The morning didn’t feel as crisp as it did the day before. As I ran down the hill I was absorbed by the tranquility of the early morning and could glimpse the still water glimmering in the sunrise. As I ran closer, the water was more inviting. A gentle breeze blew from the east, and a few fisherman were on the docks enjoying the serenity of their early morning sport. It was a perfect morning for a swim and run, and I was excited to swim! (Note, I am rarely excited to swim.)
I quickly dropped off my small pack that contained brand new Aqua Sphere mask and swim cap and headed off for the 3 mile trek uphill. I ran for 30 minutes and proud to say I never stopped to walk. I had an abundance of internal dialogue in my head, and negotiated my outbound run to 35 minutes as I would take the direct route back (1 mile downhill) to the beach to swim. My legs, particularly my hamstring, felt okay and thought the swim would help loosen my leg muscles. When I arrived at the beach I was heartbroken, flabbergasted, and disappointed to see that my bag I had left with my gear in it was NOT there! What?!?! At 7am there were a few more people out and about, including a worker riding the tractor to rake the beach. I asked him about my beloved bag (the one I received after completing my first Ironman!) and he helped me look for it, along with the other gentleman at the boating station. No bag. No goggles. No cap. No swim. I was (and still am) heartbroken that someone would take my gear in the charming little community of Williams Bay. I was more disappointed that I couldn’t go for the swim I was anticipating, and eager to complete in the tranquil water. I ran back home and tagged team my husband so he could go out for his bike ride.
We had a lovely boat outing in the morning with my husband’s aunt and uncle. When we returned to the dock, we went to a popular organic market for sandwiches and picnicked next to the lake with the boys. It was THE perfect summer day – perfect weekend – but there was still something missing. We returned home to give the boys their nap. I starting packing up our bags, cleaned up the ginormous mess we managed to make in 48 hours, and did a load of laundry prepping for our trip back to Chicago when the boys woke up.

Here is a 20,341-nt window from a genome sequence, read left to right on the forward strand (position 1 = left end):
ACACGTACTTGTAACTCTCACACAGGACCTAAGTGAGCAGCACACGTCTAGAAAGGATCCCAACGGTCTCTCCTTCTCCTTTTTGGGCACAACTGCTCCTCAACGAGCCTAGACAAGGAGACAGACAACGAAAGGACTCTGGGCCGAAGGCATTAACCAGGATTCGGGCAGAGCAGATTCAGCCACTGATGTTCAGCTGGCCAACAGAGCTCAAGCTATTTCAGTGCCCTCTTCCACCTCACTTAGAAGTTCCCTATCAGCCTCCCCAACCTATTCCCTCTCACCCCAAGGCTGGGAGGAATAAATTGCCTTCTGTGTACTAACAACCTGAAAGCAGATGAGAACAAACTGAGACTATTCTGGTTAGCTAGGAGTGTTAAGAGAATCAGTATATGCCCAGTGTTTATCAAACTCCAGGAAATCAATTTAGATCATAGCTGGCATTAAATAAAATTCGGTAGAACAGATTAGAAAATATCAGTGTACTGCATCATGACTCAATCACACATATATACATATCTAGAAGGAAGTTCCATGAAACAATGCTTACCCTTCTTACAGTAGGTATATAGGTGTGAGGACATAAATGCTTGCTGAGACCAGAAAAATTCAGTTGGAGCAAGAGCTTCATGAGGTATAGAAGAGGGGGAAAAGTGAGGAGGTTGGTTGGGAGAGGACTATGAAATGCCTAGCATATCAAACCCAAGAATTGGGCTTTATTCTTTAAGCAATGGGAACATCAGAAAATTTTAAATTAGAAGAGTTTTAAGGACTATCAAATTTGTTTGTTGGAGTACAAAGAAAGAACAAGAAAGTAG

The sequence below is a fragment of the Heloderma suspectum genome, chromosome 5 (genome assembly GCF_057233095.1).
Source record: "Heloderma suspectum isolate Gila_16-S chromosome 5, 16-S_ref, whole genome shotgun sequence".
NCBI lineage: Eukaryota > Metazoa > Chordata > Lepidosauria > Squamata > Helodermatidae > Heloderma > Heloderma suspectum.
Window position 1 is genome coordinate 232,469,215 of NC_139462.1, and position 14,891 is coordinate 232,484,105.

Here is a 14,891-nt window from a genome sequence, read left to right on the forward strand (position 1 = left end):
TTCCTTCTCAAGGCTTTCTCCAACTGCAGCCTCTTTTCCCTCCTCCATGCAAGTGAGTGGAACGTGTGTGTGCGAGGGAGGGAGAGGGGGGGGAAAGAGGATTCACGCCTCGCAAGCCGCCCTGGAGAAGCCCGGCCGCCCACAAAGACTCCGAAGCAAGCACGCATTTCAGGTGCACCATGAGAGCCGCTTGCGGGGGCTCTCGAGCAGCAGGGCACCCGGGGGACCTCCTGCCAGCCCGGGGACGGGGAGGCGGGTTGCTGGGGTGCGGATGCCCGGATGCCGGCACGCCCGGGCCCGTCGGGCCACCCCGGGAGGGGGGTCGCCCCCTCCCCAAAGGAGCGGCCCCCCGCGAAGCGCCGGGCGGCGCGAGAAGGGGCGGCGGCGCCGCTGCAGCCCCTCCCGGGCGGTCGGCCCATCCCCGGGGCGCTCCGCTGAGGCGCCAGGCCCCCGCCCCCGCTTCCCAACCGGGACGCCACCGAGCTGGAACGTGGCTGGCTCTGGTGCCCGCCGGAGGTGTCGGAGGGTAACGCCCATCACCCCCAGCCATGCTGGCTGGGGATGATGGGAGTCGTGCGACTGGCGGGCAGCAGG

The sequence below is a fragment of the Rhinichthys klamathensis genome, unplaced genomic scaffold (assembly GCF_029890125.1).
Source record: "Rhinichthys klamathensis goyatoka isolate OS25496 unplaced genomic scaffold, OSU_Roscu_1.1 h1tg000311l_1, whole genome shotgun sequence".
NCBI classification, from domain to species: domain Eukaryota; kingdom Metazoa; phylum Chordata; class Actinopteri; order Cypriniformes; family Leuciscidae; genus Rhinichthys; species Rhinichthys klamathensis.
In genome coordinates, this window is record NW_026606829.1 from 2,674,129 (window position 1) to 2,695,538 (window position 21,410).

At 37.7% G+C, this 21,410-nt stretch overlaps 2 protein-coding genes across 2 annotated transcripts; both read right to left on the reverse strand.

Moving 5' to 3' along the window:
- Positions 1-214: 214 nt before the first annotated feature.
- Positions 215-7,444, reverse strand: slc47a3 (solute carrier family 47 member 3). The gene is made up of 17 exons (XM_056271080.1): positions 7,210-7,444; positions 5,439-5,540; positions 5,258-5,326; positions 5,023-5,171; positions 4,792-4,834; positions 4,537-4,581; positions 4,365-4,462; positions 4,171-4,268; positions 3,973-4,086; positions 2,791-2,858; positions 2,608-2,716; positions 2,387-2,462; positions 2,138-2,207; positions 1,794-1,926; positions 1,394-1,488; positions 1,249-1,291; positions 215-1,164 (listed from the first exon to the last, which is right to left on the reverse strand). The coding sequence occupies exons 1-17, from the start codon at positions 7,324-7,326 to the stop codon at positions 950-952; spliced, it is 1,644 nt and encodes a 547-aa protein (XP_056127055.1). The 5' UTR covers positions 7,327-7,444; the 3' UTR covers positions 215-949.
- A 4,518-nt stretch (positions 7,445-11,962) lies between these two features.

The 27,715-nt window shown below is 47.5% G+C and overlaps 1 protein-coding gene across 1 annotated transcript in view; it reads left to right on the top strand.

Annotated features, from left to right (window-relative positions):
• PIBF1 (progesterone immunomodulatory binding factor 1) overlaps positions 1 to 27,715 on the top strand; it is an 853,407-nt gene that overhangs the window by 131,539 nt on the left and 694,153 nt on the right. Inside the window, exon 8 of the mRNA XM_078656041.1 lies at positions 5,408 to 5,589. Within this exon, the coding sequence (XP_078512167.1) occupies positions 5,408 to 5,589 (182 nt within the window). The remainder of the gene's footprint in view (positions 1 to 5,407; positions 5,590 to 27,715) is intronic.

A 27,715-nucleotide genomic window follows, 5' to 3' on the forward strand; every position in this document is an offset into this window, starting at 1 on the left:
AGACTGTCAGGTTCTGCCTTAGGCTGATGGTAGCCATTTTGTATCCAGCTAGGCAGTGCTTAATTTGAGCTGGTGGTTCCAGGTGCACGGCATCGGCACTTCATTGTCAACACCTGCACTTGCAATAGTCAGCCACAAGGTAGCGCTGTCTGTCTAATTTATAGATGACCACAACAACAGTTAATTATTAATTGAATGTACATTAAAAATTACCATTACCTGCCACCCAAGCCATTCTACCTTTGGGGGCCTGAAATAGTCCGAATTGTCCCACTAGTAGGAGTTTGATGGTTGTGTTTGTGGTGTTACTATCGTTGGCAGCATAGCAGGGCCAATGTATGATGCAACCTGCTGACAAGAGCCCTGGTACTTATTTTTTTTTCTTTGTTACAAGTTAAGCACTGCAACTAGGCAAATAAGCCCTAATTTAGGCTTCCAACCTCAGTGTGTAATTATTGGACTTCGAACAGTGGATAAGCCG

It was now 2:30pm, and the internal dialogue in my head was relentless. I was in Geneva Lake to swim. I could go back to the lake and swim as planned (I had extra goggles, but no swim cap). “So what if there are a hundred people at the beach, and the water is more choppy from wind and boaters. I could still swim. The beach is only 5 minutes away.” I knew if I didn’t go back to the beach to finish my training for the weekend, I would have regrets. So I put on my smelly training clothes, grabbed my goggles, and told my husband I’d be back in 45 minutes. I drove to the bay and placed my bag on the beach feeling optimistic that it would remained untouched. I put my goggles on, and waded into the water. The beach was packed. The water was choppy. There were clumps of seaweed drifting on the top of the water and I just dove in. “There, I did it. I’m in the water dang it, and I’m swimming.” I completed four laps back and forth along the stretch of buoys, extracting seaweed away from my arms and head as I made my way. I stopped a number of times to get my bearings and defog my seven year-old goggles, but I was in the water and I swam for 22 minutes. Mission accomplished! Race day conditions may not be any better, the only difference is that there will be dozens of women swimming along side me, trying to get to the same place I’m going. The majority of them will probably get out of the water first, and my goal will be to pass them on the bike course.
With all life experiences, I was reminded of a few things about myself this weekend; I am determined, fiercely dedicated (sometimes stubborn), and enjoy pushing my physical limits. Mind over matter. As for my next swim in Williams Bay, I’ll be driving to the beach to lock my gear in the car while I run. Humph.